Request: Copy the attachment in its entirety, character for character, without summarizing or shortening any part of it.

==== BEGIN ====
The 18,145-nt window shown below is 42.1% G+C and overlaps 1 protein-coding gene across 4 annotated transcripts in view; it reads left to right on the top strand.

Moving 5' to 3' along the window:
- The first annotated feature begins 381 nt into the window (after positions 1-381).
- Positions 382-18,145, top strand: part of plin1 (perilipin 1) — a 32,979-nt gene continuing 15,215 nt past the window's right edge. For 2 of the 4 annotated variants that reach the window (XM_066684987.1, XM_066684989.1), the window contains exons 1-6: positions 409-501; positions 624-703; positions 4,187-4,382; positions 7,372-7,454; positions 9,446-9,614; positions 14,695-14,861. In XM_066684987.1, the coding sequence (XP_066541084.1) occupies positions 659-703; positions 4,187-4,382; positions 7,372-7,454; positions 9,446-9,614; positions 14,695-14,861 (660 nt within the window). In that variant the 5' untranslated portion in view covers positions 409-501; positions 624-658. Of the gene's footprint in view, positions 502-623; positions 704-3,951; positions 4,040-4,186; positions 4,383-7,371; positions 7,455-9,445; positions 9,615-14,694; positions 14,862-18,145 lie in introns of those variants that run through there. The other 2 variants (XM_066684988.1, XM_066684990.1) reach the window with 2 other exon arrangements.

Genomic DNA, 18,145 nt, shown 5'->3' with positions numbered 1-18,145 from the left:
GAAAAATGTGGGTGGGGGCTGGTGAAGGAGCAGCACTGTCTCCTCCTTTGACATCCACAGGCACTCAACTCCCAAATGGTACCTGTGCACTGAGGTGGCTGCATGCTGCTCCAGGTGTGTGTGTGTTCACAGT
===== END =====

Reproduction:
The 18,145-nt window shown below is 42.1% G+C and overlaps 1 protein-coding gene across 4 annotated transcripts in view; it reads left to right on the top strand.

Moving 5' to 3' along the window:
- The first annotated feature begins 381 nt into the window (after positions 1-381).
- Positions 382-18,145, top strand: part of plin1 (perilipin 1) — a 32,979-nt gene continuing 15,215 nt past the window's right edge. For 2 of the 4 annotated variants that reach the window (XM_066684987.1, XM_066684989.1), the window contains exons 1-6: positions 409-501; positions 624-703; positions 4,187-4,382; positions 7,372-7,454; positions 9,446-9,614; positions 14,695-14,861. In XM_066684987.1, the coding sequence (XP_066541084.1) occupies positions 659-703; positions 4,187-4,382; positions 7,372-7,454; positions 9,446-9,614; positions 14,695-14,861 (660 nt within the window). In that variant the 5' untranslated portion in view covers positions 409-501; positions 624-658. Of the gene's footprint in view, positions 502-623; positions 704-3,951; positions 4,040-4,186; positions 4,383-7,371; positions 7,455-9,445; positions 9,615-14,694; positions 14,862-18,145 lie in introns of those variants that run through there. The other 2 variants (XM_066684988.1, XM_066684990.1) reach the window with 2 other exon arrangements.

Genomic DNA, 18,145 nt, shown 5'->3' with positions numbered 1-18,145 from the left:
GAAAAATGTGGGTGGGGGCTGGTGAAGGAGCAGCACTGTCTCCTCCTTTGACATCCACAGGCACTCAACTCCCAAATGGTACCTGTGCACTGAGGTGGCTGCATGCTGCTCCAGGTGTGTGTGTGTTCACAGT